With the ever-expanding rise of eCommerce and the growing complexity of global supply chains, freight industry positions from freight brokers to truck drivers will remain highly relevant for many years to come. However, because logistics is a capital-intensive industry, some places with more developed logistics networks are ahead in terms of opportunities for logistics professionals.
Suppose you’re considering becoming a freight broker, dispatcher, truck driver, or any other type of logistics worker; you should know about the states in the U.S. where the logistics industry is thriving most before you put money down on a freight broker bond or purchase a semi cab. And if you’re already in the logistics industry and searching for better compensation, know that these seven states are hot markets with outstanding demand for skilled logistics professionals.
California includes several of the West Coast’s most important ports and is a major hub for goods from Asia entering the U.S. market. On top of that, the Golden State has a massive population with several large markets for consumer goods, including Los Angeles, the Bay Area, and San Diego.
COVID-19 and the associated boom in demand for warehouse space created a massive uptick in hiring for logistics jobs in California. With the state’s tech industry continuing to lead the way, the future is still bright for America’s largest economy. Unfortunately, its highways are infamous for congestion and poor condition, which can make its logistics environment uniquely frustrating—but that’s part of what you’ll be getting paid to deal with as a California logistics professional.
Like California, Texas is a massive state in terms of population and land area, which means it’s also another state with high demand for logistics professionals. With six of the nation’s fastest-growing cities, Texas needs robust supply chains for everything from consumer goods to construction materials.
Goods entering the U.S. from Mexico are a major source of logistics business in Texas. But in addition to the state’s robust highway infrastructure, its Gulf Coast also has five of the top 20 U.S. seaports by tonnage in the U.S. Houston, in particular, is a major port that serves the state’s thriving oil and gas extraction industry.
Illinois has a winning combination of key factors, including access to large markets and the headquarters of major companies, that make it a great state for logistics jobs. Chicago is one of the superstar cities of logistics, featuring America’s busiest cargo airport and major corporate HQs like Archer Daniels Midland.
The state also hasn’t forgotten its history as a leader in railroads, and it contains one of the world’s largest intermodal rail networks. Finally, let’s not forget that Chicago is also an inland port. While it doesn’t handle anywhere near the tonnage of Houston, New York, or LA, it’s nonetheless a key logistics hub for Midwestern supply chains.
4) New Jersey
The Garden State sits at the nexus of several major interstate transportation routes and the bustling maritime shipping of the Port of New York and New Jersey. As a result, New Jersey consistently appears in almost every category of the top states for logistics professionals, including the highest pay and the highest concentration of logistics jobs.
Warehouse space is at a premium in this geographically jam-packed state, and the growth of eCommerce spurred by the COVID pandemic seems likely to accelerate that trend further. It’s a competitive market and has a relatively high cost of living, but logistics professionals who desire an extremely fast-paced work environment with good pay can thrive here.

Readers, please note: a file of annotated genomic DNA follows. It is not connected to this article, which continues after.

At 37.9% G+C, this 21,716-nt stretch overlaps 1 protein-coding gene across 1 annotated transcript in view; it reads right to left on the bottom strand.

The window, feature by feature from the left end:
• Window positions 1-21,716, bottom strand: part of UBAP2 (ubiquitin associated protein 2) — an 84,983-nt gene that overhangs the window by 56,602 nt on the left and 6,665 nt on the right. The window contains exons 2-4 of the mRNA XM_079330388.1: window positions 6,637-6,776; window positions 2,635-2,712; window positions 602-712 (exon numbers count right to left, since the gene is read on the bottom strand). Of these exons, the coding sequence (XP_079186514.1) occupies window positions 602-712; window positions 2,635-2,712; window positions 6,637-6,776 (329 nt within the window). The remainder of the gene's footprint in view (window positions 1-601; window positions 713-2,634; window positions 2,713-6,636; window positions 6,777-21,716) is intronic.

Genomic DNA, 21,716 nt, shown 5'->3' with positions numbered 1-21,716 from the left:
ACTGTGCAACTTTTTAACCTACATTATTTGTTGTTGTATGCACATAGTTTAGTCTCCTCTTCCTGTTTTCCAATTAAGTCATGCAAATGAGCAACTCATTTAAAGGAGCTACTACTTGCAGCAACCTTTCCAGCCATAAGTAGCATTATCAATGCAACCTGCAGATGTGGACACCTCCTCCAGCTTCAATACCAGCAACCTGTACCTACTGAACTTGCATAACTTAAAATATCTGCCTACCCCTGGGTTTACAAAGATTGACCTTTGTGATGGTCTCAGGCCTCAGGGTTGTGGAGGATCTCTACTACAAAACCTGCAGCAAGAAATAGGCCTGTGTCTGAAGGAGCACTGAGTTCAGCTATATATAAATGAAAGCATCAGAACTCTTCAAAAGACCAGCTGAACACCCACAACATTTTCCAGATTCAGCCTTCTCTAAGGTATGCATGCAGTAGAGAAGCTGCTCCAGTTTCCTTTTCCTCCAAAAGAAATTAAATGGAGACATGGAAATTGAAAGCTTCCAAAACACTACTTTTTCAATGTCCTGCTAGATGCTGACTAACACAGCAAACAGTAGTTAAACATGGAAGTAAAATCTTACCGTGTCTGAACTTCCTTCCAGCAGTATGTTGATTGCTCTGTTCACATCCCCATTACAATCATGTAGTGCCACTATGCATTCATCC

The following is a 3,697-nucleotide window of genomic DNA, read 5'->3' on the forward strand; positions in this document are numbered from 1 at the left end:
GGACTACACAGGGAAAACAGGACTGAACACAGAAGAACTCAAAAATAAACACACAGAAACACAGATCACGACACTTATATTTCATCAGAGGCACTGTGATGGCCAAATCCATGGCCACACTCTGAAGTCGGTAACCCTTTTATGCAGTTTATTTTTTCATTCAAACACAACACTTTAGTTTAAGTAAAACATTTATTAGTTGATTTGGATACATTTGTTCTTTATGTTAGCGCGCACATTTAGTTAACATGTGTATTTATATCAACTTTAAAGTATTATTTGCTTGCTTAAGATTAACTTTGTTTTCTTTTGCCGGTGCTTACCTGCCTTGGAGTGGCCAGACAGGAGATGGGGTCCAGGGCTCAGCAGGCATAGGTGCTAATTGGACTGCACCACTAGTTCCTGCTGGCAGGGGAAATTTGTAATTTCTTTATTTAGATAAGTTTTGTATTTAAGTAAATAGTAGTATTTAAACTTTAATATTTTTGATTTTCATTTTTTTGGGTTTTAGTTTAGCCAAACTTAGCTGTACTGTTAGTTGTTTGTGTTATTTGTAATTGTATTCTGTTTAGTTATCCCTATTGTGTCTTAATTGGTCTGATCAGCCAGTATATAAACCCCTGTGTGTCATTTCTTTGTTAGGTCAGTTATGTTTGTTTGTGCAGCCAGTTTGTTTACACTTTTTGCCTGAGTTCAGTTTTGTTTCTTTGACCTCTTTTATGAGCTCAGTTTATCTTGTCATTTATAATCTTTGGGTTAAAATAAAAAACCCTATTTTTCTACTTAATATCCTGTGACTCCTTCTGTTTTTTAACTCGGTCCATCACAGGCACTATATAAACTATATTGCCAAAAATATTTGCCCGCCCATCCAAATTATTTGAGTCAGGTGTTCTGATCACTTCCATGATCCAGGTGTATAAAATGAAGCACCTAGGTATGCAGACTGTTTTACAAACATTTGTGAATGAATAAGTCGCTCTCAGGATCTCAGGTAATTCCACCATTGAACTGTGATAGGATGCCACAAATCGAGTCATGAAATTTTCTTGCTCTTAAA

Nebraska has several unique advantages for people seeking jobs in ground logistics. First, it sits in the middle of a massive North American rail corridor, which is why Omaha is the home of the Union Pacific Railroad. Second, its location near the geographic center of the country makes it a hub for trucking.
Nebraska’s tax structure is another part of what makes the state attractive. It has no inventory tax, which makes it a great place for businesses to store their inventories. Thus, with plenty of available logistics resources and abundant low-tax warehouse space, Nebraska seems destined to continue its central role in U.S. logistics.
Much of the southeastern U.S.’s most important logistics infrastructure runs through Georgia. For starters, the seaport of Savannah is home to over 20 percent of the East Coast’s marine container trade and is among the nation’s top five busiest container ports. And once cargo begins its intermodal journey in Savannah, it can go pretty much anywhere.
That’s because many of the biggest U.S. logistics pathways run through Atlanta. UPS and Delta make their headquarters here, and Hartsfield-Jackson is a major airport for both cargo and passengers. With numerous major interstate highways converging in the Atlanta area, this dynamic southern metro is as well-situated for road freight as it is for every other type.
7) North Carolina
North Carolina may not have the big-time logistics infrastructure of its neighbor Georgia—yet. But what it does have is a rapidly growing population, robust consumer demand, a centralized east coast location, and direct access to I-40 and I-95, two of the nation’s largest interstate highways. In other words, it’s a prime contender for being one of the future logistics hubs of America.
Plenty of major industry players have seen the writing on the wall about North Carolina’s future. That’s why Amazon is making major investments throughout the state, and UPS just built a massive new facility there. Logistics professionals hungry for opportunity will find plenty in the Old North State, and, as the state’s infrastructure grows, so will its markets.